5th place went to the younger brother Andrew Abood in 22.26, and after that the times tailed off a bit. Te Haume Maxwell, former age group star, was 6th in 2265, University of Tennessee (U.S.) freshman sprint star Luke Percy was 7th in 22.71, and the youngest finalist Cameron Jones was 8th in 23.11.
Women’s 50 Back – FINALS (non-qualifying event)
With little pressure on of a qualification, Emily Seebohm cruised to a win in the women’s 50 backstroke in 27.95 – a couple of tenths faster than the mark with which she won last year.
St. Peter’s Western swimmers Meagen Nay (28.66) and Madison Wilson (28.67) were behind her in 2nd and 3rd place respectively, followed by Belinda Hocking in 4th (28.94).
The future of Australian backstroking, perhaps, Minna Atherton took 5th in 29.20 at just 13 years old. Watch for a good swim from her next week at the Age Championships.
Men’s 200 IM – FINALS
Daniel Tranter has been strong all week, swimming very well in both the 200 breast and the 200 fly.
Those races, hwoever, weren’t his focus events for the week, and they were all a build-up to the men’s 200 IM final on Sunday.
There, he matched up with two other swimmers having a good week, Thomas Fraser-Holmes and Mitch Larkin; plus another IM specialist time from whom we hadn’t heard much in Brisbane, Justin James.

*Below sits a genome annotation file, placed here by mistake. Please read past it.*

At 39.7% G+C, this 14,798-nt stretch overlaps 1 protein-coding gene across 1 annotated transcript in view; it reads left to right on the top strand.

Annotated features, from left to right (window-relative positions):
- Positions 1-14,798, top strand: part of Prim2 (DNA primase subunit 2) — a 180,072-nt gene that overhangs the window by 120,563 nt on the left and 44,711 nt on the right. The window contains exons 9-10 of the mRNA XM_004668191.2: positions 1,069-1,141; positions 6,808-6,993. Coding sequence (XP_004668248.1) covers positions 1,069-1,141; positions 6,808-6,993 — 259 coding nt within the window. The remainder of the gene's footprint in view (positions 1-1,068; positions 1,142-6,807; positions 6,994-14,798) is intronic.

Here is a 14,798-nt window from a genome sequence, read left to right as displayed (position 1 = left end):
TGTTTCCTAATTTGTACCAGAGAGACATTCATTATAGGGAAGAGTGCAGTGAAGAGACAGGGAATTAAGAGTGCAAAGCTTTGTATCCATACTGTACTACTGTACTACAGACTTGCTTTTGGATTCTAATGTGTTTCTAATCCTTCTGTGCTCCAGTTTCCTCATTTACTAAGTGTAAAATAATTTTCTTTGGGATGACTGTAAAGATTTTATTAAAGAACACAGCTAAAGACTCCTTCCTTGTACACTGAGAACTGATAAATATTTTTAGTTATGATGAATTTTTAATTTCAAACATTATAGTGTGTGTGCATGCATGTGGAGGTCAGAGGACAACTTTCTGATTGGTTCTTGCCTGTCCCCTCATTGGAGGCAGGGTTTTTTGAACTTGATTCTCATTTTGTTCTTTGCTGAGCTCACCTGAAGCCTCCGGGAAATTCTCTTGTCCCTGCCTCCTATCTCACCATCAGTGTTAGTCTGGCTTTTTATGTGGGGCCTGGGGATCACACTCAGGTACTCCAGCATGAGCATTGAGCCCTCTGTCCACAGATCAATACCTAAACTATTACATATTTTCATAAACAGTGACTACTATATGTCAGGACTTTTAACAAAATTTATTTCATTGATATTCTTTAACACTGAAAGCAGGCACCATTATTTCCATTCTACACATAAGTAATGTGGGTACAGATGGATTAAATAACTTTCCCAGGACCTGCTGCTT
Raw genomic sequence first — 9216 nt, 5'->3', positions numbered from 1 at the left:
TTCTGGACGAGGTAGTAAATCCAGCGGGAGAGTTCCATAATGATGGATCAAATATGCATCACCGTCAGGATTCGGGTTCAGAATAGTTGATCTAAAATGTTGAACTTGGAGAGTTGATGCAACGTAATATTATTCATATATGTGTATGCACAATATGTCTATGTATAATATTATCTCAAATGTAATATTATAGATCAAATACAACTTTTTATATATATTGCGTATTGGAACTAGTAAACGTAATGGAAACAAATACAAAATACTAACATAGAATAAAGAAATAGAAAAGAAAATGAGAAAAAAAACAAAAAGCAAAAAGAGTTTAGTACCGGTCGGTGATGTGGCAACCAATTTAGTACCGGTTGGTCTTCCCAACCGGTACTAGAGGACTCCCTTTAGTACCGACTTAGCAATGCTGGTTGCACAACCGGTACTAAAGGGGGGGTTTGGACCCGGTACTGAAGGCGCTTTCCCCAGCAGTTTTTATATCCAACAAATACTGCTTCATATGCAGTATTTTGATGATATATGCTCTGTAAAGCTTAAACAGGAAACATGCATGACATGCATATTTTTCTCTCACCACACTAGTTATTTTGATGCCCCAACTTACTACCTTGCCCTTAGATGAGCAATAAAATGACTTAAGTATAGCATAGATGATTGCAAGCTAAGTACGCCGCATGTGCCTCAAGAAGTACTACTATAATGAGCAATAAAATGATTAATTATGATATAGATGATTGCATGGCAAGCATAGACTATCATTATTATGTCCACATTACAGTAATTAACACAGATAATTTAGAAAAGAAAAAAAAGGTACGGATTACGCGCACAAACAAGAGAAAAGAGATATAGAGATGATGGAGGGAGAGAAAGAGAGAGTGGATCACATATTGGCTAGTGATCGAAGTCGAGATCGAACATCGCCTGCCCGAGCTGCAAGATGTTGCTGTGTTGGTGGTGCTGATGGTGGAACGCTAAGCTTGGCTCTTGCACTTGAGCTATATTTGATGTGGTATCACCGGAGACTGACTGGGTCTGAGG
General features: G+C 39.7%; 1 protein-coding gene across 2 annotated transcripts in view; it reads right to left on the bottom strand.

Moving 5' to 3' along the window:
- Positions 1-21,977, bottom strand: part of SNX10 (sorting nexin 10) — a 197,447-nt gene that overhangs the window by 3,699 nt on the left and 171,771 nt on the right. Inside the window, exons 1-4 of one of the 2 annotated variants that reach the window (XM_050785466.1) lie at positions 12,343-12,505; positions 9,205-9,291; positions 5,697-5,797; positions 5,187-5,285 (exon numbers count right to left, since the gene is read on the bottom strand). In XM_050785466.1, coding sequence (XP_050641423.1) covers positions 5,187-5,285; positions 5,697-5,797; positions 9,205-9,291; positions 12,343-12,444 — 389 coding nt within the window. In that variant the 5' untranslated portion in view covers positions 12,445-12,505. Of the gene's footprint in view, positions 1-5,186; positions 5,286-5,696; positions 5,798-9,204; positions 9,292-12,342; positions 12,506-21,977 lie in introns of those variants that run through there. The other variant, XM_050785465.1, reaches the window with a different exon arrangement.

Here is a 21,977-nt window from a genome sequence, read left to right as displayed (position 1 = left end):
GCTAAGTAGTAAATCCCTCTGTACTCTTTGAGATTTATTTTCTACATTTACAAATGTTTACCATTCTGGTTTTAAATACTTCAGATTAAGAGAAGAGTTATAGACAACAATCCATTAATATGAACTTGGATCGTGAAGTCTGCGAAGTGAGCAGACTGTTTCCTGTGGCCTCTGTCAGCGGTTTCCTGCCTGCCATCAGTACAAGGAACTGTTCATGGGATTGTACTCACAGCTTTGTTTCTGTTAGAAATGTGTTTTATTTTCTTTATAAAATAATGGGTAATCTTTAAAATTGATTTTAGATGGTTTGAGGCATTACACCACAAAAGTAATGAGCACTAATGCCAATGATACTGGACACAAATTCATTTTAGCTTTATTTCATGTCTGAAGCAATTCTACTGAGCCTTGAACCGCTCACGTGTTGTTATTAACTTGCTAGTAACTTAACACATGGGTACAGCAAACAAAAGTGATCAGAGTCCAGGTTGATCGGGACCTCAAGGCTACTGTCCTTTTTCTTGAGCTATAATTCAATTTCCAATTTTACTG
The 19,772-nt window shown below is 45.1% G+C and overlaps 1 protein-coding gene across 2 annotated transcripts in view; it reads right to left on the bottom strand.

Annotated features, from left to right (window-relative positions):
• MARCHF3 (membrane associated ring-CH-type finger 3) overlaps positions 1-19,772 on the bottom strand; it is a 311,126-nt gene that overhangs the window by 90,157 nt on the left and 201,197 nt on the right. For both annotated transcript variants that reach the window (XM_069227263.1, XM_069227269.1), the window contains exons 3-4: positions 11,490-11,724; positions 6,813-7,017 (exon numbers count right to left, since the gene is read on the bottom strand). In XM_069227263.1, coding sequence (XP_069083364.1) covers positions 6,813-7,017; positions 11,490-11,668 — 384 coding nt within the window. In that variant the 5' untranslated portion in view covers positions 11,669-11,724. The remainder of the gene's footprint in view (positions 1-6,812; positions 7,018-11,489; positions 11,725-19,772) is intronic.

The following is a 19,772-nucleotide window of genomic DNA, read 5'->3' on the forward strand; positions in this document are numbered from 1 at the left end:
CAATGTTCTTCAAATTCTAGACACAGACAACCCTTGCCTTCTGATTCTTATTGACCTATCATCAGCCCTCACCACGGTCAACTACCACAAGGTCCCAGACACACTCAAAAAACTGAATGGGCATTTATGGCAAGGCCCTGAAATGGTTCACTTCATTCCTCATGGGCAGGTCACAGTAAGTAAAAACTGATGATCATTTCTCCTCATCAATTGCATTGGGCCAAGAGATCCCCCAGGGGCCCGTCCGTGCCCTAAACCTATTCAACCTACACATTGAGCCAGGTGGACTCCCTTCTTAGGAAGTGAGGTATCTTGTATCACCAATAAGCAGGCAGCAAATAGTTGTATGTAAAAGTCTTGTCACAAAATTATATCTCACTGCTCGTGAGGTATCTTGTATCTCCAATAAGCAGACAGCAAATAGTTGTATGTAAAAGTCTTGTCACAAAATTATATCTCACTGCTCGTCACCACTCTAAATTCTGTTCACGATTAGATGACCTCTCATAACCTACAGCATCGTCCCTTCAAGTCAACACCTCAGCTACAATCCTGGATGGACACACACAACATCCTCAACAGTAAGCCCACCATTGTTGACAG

The top 6 in this race (the 5 above, plus Travis Mahoney and Kenneth To) were all about even through the backstroke leg, with Tranter actually sitting 6th (his long-axis strokes are his weakness).
But as so often happens, breaststroke was the separator here, and Tranter pulled from 6th to 1st with a very good 33.27 split. At that point, Mahoney fell off the pace, leaving a battle of five for the Commonwealth Games spots.
Next to go was To, who just never got into a rhythm in his freestyle coming off of his typically-catapulting underwaters. He actually fell all the way back to 6th in 2:00.49, behind Mahoney’s 2:00.22 for 5th.
Fraser-Holmes had a great freestyle leg, but ultimately Tranter’s lead was too big, and he would win in 1:57.66. Fraser-Holmes took 2nd in 1:57.88, and Mitch Larkin was 3rd in 1:59.29.
That meant James would place 4th in 1:59.98.
Women’s 1500 Free – TIMED FINALS (non-qualifying)
By the time the women’s 1500 free came around, the last non-para event of the meet, it was pretty well determined who would make the team, so ultimately there was a lot of cruising going on it seemed. Winner Laura Crockart, who looked good en route to earning her Commonwealth Games spot in the 800 free, won this race in 16:17.36, beating out defending champion and 15-year old Chelsea Gubecka (16:23.41).
20-year old Kareena Leah (16:24.81) rounded out the medal-winners in the event.
- The big score of the para-finals came from 18-year old Mitchell Kilduff, who cleared the World Record in the S14 men’s 100 fly with a 59.72.
Team selections are finalized, and so we will report in separate posts and link to them here when complete.